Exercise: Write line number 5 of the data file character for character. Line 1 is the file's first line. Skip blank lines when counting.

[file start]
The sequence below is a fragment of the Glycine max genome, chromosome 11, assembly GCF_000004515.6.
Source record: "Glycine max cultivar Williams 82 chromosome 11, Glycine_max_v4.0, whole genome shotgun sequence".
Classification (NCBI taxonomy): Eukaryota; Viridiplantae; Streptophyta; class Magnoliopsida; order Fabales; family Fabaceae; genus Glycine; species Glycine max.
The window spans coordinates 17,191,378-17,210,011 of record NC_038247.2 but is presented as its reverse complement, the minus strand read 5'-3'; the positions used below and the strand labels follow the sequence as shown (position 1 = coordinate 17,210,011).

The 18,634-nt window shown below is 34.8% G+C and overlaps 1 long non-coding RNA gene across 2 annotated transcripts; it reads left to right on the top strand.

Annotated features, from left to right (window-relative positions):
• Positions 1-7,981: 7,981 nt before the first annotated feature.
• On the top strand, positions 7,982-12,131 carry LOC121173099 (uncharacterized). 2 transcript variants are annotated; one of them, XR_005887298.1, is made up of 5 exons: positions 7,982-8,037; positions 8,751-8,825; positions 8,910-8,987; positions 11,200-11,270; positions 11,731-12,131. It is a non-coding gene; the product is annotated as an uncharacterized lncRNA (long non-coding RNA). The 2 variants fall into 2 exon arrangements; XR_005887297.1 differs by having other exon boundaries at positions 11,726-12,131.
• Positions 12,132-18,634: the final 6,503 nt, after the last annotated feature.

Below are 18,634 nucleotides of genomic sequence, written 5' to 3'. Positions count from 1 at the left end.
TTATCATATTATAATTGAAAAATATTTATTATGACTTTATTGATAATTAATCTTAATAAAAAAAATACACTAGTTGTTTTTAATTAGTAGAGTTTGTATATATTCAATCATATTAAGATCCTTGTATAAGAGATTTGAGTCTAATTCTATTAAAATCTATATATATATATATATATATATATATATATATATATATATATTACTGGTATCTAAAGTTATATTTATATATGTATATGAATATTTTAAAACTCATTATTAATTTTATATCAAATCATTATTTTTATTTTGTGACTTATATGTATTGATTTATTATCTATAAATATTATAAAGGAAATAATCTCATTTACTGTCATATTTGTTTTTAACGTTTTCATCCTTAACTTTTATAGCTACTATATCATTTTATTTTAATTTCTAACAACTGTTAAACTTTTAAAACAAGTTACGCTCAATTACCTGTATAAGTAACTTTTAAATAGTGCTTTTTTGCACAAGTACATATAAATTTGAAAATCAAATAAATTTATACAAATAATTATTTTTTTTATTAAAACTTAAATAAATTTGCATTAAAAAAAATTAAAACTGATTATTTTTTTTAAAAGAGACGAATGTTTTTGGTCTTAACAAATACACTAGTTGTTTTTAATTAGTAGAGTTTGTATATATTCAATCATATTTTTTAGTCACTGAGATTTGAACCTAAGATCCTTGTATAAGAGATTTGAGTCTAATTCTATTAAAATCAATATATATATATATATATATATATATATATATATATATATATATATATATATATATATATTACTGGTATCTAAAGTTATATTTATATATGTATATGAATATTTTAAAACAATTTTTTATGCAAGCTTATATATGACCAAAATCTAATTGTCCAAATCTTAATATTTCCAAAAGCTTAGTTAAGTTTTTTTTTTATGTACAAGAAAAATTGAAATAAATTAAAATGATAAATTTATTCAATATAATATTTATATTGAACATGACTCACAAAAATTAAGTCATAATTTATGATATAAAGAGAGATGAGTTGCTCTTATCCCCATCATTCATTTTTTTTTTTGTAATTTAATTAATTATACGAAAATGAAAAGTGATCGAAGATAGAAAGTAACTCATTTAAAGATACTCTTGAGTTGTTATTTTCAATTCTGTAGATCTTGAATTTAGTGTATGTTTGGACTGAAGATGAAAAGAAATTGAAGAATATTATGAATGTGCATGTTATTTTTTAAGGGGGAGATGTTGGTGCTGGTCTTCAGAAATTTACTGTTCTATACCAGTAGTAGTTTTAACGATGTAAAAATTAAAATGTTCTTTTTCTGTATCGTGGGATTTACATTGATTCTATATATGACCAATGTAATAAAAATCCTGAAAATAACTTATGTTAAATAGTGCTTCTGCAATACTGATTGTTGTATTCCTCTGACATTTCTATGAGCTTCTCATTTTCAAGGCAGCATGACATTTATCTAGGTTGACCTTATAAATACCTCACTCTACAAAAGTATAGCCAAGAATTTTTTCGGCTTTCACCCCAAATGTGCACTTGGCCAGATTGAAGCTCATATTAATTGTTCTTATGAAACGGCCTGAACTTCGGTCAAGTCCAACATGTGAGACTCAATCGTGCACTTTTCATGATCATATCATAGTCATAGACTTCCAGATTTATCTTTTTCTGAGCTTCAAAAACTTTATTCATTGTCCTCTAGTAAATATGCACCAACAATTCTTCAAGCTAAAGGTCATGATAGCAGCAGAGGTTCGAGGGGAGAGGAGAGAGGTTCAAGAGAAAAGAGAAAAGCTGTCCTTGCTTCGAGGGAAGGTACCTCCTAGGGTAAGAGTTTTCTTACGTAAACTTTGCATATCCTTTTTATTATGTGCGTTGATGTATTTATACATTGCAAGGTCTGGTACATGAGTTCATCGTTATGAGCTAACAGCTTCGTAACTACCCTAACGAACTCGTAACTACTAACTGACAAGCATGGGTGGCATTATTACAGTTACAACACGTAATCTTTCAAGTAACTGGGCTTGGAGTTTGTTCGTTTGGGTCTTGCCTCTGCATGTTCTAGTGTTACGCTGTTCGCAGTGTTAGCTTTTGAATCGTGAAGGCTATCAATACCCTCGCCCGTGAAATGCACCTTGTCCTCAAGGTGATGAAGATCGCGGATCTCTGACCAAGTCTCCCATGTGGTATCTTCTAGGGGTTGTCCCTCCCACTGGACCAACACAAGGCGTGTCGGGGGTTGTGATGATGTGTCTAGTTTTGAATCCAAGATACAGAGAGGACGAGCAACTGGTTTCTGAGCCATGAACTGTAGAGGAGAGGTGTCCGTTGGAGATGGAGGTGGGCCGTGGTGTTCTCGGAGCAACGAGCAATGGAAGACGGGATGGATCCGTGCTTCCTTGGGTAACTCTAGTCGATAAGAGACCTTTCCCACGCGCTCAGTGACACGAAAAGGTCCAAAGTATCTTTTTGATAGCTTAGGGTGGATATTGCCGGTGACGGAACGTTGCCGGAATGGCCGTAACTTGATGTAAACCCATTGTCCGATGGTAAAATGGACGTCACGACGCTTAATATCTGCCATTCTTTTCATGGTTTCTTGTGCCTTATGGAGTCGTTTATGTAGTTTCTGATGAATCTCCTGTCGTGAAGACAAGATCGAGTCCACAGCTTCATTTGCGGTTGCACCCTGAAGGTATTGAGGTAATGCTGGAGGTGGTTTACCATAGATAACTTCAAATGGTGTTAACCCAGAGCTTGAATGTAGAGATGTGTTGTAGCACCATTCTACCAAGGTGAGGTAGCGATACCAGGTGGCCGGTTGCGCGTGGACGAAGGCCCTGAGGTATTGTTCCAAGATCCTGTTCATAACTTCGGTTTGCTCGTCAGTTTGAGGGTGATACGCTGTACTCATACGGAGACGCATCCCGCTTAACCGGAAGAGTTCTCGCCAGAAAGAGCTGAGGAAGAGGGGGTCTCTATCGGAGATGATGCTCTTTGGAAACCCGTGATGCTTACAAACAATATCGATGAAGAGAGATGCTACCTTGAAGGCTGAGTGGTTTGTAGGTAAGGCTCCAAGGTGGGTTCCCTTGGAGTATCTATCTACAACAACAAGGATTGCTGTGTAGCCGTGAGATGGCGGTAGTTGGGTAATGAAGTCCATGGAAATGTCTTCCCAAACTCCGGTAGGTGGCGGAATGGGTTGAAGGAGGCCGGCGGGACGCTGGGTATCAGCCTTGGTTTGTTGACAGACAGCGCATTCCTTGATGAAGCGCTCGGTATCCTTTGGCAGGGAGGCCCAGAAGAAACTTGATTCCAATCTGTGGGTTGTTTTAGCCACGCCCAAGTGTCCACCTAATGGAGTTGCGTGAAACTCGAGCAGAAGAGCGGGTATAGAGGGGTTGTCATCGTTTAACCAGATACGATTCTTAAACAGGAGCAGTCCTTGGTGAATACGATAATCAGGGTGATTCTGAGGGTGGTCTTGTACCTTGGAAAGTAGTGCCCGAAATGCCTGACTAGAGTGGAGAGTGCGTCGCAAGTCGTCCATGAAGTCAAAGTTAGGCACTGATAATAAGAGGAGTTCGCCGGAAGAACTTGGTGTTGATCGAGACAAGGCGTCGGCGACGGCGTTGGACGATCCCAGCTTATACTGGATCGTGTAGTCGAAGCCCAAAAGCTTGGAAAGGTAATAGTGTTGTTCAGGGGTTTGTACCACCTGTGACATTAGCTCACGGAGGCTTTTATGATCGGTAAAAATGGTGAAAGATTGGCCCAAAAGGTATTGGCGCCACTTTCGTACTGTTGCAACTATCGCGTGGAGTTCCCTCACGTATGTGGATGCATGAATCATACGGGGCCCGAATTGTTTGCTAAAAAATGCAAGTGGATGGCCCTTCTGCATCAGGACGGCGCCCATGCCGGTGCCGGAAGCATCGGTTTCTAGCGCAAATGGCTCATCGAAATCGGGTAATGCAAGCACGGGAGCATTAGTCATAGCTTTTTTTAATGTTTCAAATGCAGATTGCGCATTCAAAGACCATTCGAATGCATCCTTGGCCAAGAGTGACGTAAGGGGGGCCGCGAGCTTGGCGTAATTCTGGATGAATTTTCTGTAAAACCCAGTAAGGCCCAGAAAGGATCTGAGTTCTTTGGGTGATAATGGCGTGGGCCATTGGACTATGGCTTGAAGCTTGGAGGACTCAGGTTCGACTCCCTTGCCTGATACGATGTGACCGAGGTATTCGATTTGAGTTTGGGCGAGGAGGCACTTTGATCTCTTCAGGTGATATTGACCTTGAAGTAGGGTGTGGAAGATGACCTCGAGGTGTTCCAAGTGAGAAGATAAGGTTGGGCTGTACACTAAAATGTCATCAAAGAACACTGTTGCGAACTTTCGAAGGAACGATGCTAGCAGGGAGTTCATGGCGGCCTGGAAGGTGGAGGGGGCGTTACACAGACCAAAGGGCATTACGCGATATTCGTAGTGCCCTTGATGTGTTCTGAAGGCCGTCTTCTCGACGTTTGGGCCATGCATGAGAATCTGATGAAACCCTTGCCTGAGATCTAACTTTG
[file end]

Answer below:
The 18,634-nt window shown below is 34.8% G+C and overlaps 1 long non-coding RNA gene across 2 annotated transcripts; it reads left to right on the top strand.